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Funny Grammatical Categories in Serbian

One of the funny grammatical categories you might come across in Serbian are "animate" vs. "inanimate"  nouns, which is for instance reflected in the Accusative declensions, only for Sg. Masculine. This means that just because you've seen (to see = videti)  or taken a photo ((u)slikati) of a person, not a thing, a noun like "dečak" will take the Genitive declension markers (suffix -a)  instead of Accusative (zero suffix), although it's still an Accusative case. (I'm talking only about the form here).

For example: Ovo je dečak. Videla sam dečaka. Slikala sam dečaka. (there's also a stress change from the first to the second syllable).



While the linguists dwell on these topics and enjoy discussing whys and ifs of such irregularities, I always enjoy helping you in the most practical way. That's why Ivan and I created these two videos, carefully choosing nouns both in singular and then in plural and grouping them. With both videos you can practice saying simple sentences, with the verbs:
  • videti (to see )
  • fotografisati  = slikati = uslikati (to take a photo of )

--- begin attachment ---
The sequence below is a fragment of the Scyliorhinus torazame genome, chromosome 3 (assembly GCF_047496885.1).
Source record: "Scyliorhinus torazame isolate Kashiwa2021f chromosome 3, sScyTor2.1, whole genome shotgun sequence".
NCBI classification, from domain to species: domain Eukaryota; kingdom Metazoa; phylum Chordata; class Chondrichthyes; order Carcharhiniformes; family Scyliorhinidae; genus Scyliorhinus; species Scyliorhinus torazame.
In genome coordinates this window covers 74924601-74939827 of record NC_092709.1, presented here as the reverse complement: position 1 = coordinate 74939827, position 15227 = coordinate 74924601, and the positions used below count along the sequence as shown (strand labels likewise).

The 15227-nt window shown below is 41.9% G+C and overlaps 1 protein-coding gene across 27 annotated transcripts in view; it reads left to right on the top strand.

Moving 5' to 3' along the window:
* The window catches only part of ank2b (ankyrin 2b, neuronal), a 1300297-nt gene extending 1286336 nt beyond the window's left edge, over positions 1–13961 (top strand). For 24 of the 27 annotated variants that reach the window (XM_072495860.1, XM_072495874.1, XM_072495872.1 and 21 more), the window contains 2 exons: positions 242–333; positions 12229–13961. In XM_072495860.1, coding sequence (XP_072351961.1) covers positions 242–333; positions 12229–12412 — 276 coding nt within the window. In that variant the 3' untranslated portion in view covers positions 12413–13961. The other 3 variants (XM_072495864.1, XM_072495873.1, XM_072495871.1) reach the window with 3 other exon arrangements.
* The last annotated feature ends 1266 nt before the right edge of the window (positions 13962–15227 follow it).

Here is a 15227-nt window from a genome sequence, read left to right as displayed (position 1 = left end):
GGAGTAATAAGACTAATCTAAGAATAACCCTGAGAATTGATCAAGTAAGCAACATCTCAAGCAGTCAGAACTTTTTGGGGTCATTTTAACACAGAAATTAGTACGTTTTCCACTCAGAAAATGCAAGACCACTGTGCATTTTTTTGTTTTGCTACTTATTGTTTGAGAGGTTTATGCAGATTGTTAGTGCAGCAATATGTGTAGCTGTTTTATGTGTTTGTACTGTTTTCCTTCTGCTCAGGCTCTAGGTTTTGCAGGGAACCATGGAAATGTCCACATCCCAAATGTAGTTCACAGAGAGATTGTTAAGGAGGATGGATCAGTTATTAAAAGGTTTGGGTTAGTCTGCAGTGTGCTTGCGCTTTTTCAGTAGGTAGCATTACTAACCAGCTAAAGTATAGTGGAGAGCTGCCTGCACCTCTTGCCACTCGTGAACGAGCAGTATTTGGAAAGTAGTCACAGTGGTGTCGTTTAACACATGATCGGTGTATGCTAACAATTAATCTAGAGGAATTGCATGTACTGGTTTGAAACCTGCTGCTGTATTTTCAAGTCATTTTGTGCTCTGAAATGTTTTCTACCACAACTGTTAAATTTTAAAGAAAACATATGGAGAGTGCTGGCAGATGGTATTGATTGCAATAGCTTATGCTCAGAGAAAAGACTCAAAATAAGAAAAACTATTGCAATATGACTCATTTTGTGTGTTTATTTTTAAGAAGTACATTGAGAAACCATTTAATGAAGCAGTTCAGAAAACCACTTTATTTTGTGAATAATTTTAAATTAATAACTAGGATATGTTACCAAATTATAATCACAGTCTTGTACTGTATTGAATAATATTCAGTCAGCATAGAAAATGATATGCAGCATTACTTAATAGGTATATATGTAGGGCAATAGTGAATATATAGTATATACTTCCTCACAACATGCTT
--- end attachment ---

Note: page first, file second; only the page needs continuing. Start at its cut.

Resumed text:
• snimati (to record)
The first video covers the grammatical category of "inanimate" objects:

The second one is obviously all about "animate" category - this time the topic is "people " (so switch to the Genitive endings for masc. please).



We also did our best to avoid:
  • short nouns (which implement an infix -ov, e.g. sat-satovi)
  • the ones ending in -o (because of the deep structure -l; e.g. sto - stolovi)
  • "zbirne imenice", such as trees (drveće), leaves (lišće), granje (branches)...
(I'm mentioning these in order to hyperlink them with the upcoming video lessons in the future :))

Finally, in order not to discourage you, take a look at Archi language, for example ! How many grammatical categories are there in their language, when it comes to nouns ? In comparison with it, Serbian declensions are really easy :D 



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